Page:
- Lisa Lumina
Level One: Circle Unit, Class 4
Updated: Feb 22
While bellydance is generally dominated by cis-women, there is a long history of men and gender-queer folks bellydancing as well, both socially and professionally. Although there is a trend, specifically in the competition world, for dancers to chase validation from male teachers and judges that I am opposed to, men and non-binary folks are a welcome part of the community, and there are some amazing performers doing both folklore and raqs sharki.
Regional Highlights This unit, we're focusing on Egypt. These regional highlights are meant to give a general orientation, and really only scratch the surfface of the diversity of arts in the MENAHT/SWANA area (Middle East, North Africa, Helene, & Turkey/SouthWest Asia & North Africa)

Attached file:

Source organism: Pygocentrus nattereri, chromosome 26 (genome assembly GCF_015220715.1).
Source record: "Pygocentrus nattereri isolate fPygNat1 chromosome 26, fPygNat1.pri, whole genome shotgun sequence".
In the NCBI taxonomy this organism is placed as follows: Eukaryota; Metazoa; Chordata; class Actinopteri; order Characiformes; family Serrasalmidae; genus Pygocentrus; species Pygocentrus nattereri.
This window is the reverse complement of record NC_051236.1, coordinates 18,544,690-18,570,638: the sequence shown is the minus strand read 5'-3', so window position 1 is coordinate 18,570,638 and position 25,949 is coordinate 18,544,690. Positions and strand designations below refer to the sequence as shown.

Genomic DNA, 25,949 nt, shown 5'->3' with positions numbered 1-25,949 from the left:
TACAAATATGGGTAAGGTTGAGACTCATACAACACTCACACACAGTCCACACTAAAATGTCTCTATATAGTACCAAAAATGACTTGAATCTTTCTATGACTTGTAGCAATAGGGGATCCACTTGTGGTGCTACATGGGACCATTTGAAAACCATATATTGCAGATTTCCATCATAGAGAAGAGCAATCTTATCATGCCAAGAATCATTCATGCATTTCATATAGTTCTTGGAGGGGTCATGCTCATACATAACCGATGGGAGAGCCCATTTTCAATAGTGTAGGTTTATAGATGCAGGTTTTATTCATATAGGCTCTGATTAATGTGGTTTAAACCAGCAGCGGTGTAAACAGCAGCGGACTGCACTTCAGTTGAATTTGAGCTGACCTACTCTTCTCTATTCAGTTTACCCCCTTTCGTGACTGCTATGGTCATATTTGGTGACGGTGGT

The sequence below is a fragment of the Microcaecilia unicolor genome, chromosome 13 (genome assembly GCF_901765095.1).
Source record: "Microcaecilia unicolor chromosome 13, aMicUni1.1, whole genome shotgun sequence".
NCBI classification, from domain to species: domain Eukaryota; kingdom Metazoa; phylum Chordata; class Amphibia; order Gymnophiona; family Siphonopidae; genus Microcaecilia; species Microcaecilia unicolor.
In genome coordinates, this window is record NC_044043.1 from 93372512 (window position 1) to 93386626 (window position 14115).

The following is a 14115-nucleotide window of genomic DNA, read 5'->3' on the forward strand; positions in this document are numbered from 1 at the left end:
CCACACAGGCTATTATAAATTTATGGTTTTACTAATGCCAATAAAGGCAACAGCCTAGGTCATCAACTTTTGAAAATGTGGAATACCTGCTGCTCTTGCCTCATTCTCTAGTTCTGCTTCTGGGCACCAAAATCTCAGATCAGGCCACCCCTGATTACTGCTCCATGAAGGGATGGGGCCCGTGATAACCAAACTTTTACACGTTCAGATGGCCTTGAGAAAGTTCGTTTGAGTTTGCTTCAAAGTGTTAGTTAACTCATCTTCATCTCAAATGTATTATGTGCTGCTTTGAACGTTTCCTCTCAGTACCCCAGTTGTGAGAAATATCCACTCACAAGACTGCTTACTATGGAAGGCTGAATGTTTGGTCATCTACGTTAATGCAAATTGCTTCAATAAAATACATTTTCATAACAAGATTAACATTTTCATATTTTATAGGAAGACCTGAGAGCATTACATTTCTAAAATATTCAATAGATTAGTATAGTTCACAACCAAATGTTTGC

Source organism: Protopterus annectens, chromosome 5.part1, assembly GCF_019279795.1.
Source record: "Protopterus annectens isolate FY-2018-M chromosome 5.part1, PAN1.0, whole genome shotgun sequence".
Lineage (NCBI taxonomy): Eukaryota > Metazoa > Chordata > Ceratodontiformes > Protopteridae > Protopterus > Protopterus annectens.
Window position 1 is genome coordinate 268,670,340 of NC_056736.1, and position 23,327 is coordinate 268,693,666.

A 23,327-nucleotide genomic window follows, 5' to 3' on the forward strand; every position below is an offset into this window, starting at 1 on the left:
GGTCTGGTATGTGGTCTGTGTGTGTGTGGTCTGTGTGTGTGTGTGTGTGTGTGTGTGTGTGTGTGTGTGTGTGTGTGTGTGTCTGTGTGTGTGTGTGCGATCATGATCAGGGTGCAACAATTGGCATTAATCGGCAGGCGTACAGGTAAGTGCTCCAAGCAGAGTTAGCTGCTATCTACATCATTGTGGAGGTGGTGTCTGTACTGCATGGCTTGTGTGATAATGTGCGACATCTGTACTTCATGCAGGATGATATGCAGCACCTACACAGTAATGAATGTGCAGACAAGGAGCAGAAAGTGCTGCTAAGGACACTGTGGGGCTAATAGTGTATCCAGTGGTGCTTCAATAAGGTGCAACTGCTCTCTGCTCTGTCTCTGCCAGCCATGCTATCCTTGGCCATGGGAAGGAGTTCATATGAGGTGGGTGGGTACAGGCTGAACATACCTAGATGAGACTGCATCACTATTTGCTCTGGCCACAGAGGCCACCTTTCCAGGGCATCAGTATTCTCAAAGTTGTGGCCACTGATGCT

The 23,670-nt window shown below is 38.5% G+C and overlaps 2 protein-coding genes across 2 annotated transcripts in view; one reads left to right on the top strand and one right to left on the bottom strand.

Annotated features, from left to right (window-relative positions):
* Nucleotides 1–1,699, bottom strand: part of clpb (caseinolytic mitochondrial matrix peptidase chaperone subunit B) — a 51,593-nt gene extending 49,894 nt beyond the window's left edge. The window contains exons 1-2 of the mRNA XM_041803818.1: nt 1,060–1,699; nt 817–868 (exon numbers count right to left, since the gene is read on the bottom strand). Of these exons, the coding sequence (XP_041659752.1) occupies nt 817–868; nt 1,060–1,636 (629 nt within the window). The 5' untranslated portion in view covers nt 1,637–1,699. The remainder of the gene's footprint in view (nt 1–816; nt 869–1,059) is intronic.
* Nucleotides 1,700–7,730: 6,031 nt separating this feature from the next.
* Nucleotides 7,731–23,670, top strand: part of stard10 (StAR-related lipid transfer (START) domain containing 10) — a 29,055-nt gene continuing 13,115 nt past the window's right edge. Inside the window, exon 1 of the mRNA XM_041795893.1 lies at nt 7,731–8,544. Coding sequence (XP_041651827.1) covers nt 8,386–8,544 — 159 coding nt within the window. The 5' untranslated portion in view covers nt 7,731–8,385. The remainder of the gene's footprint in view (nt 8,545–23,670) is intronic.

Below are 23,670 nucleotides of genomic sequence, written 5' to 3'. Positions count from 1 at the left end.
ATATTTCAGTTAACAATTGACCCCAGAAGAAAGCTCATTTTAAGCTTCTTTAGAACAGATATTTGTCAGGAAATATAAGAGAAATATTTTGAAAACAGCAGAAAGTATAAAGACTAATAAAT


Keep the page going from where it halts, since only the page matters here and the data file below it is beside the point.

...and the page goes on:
Cairo is of course the capital of Egypt, and includes people who have moved to the city from all over. The main home-grown dance here is called beledi (also spelled balady, or any number of variations, ask me why in class) and it is essentially an earthy, relaxed version of raqs sharki.
Alexandria, on the Mediterranean coast, is famous for dancers with a sweet style, like Souheir Zaki. There has long been a significant Greek population there, as well as lovely beaches contributing the reputation of Alexandrian sweethearts as "spoiled". Remember, this is a massive simplification because everything is always complicated, and we're just getting the lay of the land in this level ^_~
This is Fifi Abdou. She’s got a reputation for her sass as well as for her big earthy shimmies. She's also considered the queen of beledi style.
I had the wonderful luck to study with Nany when she was between retirements and was sponsored to come to NYC a few times. She is from Alexandria. Although she lives in France and has re-retired, she was a star of the late 80s and early 90s.
Ozgen Turkish dancer famous for his Oryantale (this clip) and his Romani folklore (the non-racial slur way to refer to "g*psies") performances. He sometimes comes to the US to teach, too.